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Monday, October 26, 2020  Spokane, Washington  Est. May 19, 1883
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Banned books stir up trouble, enrich our lives

With few exceptions, the book is better than the movie. As an avid reader, this doesn’t keep me from watching most movies made from the foundations of books I’ve read. Whether they stick closely to the tome or deviate into alternate endings, I love movies.

The sensory overload of the big screen is enjoyable. If you already know the story, it’s another connection to beloved characters, even if they look nothing like the image conjured while reading. After the credits roll, it’s also fun to discuss how well the screen writers converted a novel’s worth of character development, drama, emotion and plot twists into a couple of hours.

But this month I’m skipping the much-debated Valentine blockbuster. I read the book for the same reason people look up when someone points at the sky: curiosity. If the book was better, the movie isn’t where I’d spend time or money.

But I won’t belabor that here. Enough colorful commentary has been written in black-and-white arguments about the “Shades of Grey” trilogy.

Instead, I offer an entertainment alternative. Read a novel from the American Library Association’s lists of banned books.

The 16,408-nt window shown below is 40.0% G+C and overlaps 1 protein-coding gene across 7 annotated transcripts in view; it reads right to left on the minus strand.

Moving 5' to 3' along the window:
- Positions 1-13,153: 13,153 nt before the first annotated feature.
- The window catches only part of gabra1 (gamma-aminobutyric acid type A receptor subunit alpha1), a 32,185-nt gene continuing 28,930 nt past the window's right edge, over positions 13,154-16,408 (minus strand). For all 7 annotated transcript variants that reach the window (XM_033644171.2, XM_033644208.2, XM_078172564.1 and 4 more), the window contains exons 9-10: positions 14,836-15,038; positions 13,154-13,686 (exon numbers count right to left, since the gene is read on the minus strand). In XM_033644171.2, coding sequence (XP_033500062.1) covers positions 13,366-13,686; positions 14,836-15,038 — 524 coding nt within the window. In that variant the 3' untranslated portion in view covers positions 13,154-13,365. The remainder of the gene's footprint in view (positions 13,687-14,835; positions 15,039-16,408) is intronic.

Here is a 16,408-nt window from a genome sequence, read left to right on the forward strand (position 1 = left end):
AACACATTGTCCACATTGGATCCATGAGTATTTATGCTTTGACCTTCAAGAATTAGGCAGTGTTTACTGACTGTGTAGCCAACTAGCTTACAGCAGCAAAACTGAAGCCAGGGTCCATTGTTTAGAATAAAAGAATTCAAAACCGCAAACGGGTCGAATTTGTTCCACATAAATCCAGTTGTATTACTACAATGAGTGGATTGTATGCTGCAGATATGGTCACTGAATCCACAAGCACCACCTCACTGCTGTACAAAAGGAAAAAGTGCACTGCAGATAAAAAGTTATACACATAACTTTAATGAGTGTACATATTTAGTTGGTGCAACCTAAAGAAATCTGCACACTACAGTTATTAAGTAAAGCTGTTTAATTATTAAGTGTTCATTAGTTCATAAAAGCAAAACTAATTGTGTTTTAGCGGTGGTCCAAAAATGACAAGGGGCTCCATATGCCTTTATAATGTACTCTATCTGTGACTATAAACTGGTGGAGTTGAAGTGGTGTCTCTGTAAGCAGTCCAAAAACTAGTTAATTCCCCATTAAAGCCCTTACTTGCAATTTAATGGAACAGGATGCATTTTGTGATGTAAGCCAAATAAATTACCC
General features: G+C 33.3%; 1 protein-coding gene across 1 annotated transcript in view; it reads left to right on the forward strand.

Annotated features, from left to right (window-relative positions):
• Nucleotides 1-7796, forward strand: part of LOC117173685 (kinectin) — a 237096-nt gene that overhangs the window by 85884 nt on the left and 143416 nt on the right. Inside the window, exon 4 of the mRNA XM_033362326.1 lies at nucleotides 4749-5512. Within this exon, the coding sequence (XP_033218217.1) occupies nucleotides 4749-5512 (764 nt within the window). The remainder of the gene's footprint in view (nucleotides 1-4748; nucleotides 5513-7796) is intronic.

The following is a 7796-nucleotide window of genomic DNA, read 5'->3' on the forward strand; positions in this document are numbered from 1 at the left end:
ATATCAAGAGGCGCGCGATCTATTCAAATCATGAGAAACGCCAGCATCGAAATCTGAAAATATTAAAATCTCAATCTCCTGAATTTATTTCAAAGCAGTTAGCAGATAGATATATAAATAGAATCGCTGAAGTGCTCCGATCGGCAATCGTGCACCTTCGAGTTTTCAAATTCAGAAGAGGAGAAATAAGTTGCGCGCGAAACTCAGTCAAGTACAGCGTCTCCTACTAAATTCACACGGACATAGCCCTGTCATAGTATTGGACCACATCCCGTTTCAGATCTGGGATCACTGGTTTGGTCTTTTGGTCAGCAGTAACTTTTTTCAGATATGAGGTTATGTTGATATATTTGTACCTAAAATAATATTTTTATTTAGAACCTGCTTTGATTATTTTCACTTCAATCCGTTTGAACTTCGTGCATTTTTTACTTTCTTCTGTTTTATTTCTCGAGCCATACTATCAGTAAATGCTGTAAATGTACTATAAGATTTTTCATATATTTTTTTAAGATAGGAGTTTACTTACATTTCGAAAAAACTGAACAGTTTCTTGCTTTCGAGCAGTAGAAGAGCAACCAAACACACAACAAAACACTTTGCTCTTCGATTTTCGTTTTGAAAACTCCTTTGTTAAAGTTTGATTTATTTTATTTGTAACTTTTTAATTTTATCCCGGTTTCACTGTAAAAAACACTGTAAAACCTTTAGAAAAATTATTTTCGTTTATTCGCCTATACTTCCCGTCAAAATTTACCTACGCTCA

You’ll find characters to care about and plots that pull you in, engaging your emotions. You’ll also find themes worth discussing over dinner.

A couple of years ago I added the top 100 banned and challenged books to my “to read” list, occasionally requesting one from my local library. Though an occasional sensational best-seller lands on the list, based on what I’ve read so far, it’s an eclectic mix of well-written works that have one thing in common: censorship.

The list’s literature has all hit a nerve with those who want to control and sanitize access to controversial content.

In a country that values free speech, artistic expression and education, they’ve been sporadically censored in some schools or communities where well-meaning parental protectiveness has gone overboard.

Classics like “To Kill a Mockingbird” and “The Adventures of Huckleberry Finn” linger on the list alongside books by Judy Bloom, Toni Morrison and Spokane’s own Chris Crutcher and Sherman Alexie.

When reading from the banned books list, I’ve found well-written words that spark my imagination and make me think more deeply about an issue or experience. I’ve also found many books worth recommending to my teenagers.

These aren’t sugar-coated stories or poorly crafted prose created to make money. They’re often tales that delve into difficult dilemmas, with real pain and struggle portrayed in a fictional world where the protagonist may not live happily ever after but almost always grows in the face of hardship.

The real world isn’t sugar-coated either. It’s populated with pain and hardship. Censorship that aims to protect against the adversity or ugliness in life may merely undermine our ability to face it head-on and overcome. That’s why books that deal with difficult subjects should be read and discussed.

They’re an entertaining way to safely and vicariously experience the perseverance, grace, beauty or humor that can still be found during the darkest days.

Jill Barville writes in this space twice a month about families, life and everything else. She can be reached at
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